Raucous celebrations broke out in the centre of Lahore in the early hours of Sunday as Nawaz Sharif appeared certain to secure victory in Pakistan's election and the former prime minister celebrated in front of crowds of his supporters.
Sharif expressed a desire to work with all parties to solve the country's problems in a victory speech given to his supporters as his lead in the national election became apparent based on vote counts announced by Pakistan state TV.
While it seemed likely Mr Sharif, who has twice served as the country's premier though without ever completing a term, would fall a little short of securing a simple majority, there appeared little doubt he had seen off the challenge of both the Pakistan Peoples Party (PPP), which recently completed a five year term in office, and that of a resurgent Imran Khan.
"I appeal to all to come sit with me at the table so that this nation can get rid of this curse of power cuts, inflation and unemployment," Sharif said, as his supporters clapped, cheered and danced in the streets.
Pakistan's election campaign has been marred by violence with the death toll leading up to Saturday's vote totalling well over 100. On Saturday itself, it was reported that up to 29 people were killed as a result of bomb blasts in Karachi and Peshawar, and gun attacks in Baluchistan.
The centre of Pakistan's electoral contest, which nationally saw a turnout of 60 per cent, was the province of Punjab, where Mr Sharif's party has been running the provincial government.
In Punjab, voting seemed to go reasonably smoothly and security was tight and some of the 600,000 security personnel spread out across the country, many of them heavily armed, were highly visible.
It was in the city of Lahore itself, Pakistan's second largest city, that the fight between Mr Khan's Movement for Justice and Mr Sharif's PML-N was at its fiercest, as the former sportsman tried to displace the former premier from his stronghold. Mr Sharif has long enjoyed solid support from the city's business and trading communities.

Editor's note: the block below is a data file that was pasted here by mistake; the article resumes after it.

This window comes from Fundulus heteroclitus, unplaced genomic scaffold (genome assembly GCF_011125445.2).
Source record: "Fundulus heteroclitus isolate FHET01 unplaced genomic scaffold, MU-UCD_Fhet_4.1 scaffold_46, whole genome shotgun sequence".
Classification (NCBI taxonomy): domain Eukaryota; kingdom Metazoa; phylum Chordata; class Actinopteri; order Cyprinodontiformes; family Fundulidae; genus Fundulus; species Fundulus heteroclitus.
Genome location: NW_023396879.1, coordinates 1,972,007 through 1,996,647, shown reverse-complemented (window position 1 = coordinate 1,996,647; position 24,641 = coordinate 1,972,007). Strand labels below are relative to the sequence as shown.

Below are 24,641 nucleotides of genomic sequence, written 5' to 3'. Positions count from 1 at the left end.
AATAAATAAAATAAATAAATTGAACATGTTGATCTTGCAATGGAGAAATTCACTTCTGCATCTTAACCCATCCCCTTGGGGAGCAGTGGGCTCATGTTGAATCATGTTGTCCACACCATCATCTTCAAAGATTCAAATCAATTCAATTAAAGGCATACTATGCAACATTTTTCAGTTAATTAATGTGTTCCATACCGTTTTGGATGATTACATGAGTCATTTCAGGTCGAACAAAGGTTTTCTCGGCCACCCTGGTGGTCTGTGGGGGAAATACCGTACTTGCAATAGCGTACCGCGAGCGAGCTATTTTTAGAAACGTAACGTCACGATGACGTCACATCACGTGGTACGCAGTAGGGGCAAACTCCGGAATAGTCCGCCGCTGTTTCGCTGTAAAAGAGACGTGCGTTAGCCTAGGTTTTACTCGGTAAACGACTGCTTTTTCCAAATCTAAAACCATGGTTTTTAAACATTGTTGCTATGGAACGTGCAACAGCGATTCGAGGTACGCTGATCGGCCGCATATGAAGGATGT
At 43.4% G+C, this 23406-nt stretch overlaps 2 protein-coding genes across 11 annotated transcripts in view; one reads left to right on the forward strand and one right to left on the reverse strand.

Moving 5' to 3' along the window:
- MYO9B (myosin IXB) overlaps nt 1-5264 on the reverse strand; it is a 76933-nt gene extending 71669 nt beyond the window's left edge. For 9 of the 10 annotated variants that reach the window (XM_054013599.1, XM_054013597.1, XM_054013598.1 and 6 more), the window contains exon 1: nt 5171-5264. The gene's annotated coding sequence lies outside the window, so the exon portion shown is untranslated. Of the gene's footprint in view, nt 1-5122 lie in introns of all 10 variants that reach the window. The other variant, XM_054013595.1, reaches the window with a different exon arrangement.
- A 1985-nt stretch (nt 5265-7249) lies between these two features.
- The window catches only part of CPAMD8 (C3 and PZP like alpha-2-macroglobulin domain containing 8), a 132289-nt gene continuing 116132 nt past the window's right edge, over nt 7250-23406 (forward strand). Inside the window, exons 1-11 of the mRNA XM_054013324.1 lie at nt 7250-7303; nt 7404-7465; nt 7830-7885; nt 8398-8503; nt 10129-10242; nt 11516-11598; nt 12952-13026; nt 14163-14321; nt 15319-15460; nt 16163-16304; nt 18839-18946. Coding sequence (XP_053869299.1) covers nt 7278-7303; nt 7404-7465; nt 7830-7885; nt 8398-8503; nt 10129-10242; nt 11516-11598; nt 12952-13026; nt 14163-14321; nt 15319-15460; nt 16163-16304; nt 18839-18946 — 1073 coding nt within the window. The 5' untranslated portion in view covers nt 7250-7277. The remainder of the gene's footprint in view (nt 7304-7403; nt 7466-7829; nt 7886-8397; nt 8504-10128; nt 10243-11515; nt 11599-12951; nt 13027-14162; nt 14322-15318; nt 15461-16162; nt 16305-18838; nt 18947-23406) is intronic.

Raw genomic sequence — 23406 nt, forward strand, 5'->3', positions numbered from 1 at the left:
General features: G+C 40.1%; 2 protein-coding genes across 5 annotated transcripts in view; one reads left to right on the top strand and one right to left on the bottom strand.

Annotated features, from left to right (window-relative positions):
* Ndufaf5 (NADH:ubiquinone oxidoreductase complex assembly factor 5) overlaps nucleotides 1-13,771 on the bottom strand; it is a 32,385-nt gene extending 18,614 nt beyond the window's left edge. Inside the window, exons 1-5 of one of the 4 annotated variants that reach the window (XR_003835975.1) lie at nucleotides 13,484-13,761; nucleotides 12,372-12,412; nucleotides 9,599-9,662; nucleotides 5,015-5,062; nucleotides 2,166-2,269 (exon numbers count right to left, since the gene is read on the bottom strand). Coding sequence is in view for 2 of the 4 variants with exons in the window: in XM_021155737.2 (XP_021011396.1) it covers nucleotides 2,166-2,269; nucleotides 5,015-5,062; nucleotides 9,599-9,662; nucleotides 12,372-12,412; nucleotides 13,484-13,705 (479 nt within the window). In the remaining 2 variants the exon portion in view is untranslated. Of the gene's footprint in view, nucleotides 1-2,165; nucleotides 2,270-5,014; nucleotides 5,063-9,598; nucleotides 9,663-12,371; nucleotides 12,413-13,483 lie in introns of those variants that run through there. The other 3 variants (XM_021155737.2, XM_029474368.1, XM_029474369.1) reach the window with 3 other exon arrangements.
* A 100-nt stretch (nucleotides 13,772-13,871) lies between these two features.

Earlier in the day, groups of young men had gathered near each other chanting slogans. “Bat!” one young man shouted in Mr Khan's constituency, referring to his appropriate election symbol. “Once more for the lion!” replied a group of Mr Sharif's supporters, referring to his symbol.
On Saturday morning, droves of enthusiastic first-time supporters of Mr Khan, principally from the urban middle classes, were prominent.
“I voted for Imran Khan, I voted for change, I voted for the country,” said Haider Ali, 28, a student. “We've seen them all, the other politicians. They shouldn't come back.”
At a polling station established in the Lahore College for Women University, located in a constituency which Mr Khan was himself was contesting, one family revealed their different preferences.
Samra Atif, 27, said she and her husband, a businessman, had voted for Mr Khan. However, her mother, Farhana Salman, had voted for Mr Sharif. She had also bullied her daughter into voting for Mr Sharif's party in the provincial assembly ballot.
“Mr Khan can confront corruption, God willing,” said the younger woman's husband, Atif Suleman. “We need change right now.”
The PPP looked set to do badly in Saturday's vote. There is widespread anger and frustration across the country as a result of electricity and energy shortages, the stumbling economy and pervasive corruption, and predictions suggested it could win as few as 33 seats.
While both the PPP and Mr Sharif have been praised for their different roles on the completion of a full term by an elected government - a first for the country - there is little affection for Mr Zardari and the party has suffered from not having high-profile candidates during the campaign. The son and political heir of assassinated former prime minister Benazir Bhutto, Bilawal Bhutto, has been noticeable by his absence.
The next government will have to contend with Taliban militancy, endemic corruption, chronic power cuts and crumbling infrastructure. One of the first likely tasks will be to negotiate with the International Monetary Fund for a multi-billion-dollar bailout.
If Mr Khan's PTI squeaks into second place ahead of the PPP, thanks to support from urban youths, who rallied behind his calls for an end to corruption and a halt to drone strikes, it would mark an end to decades of two-party dominance by the PML-N and PPP.
While supporters of Mr Khan will have been bitterly disappointed, observers said that a term as official leader of the opposition could serve both him and his party well for subsequent elections. The former cricketer remains in hospital following a fall while campaigning last week.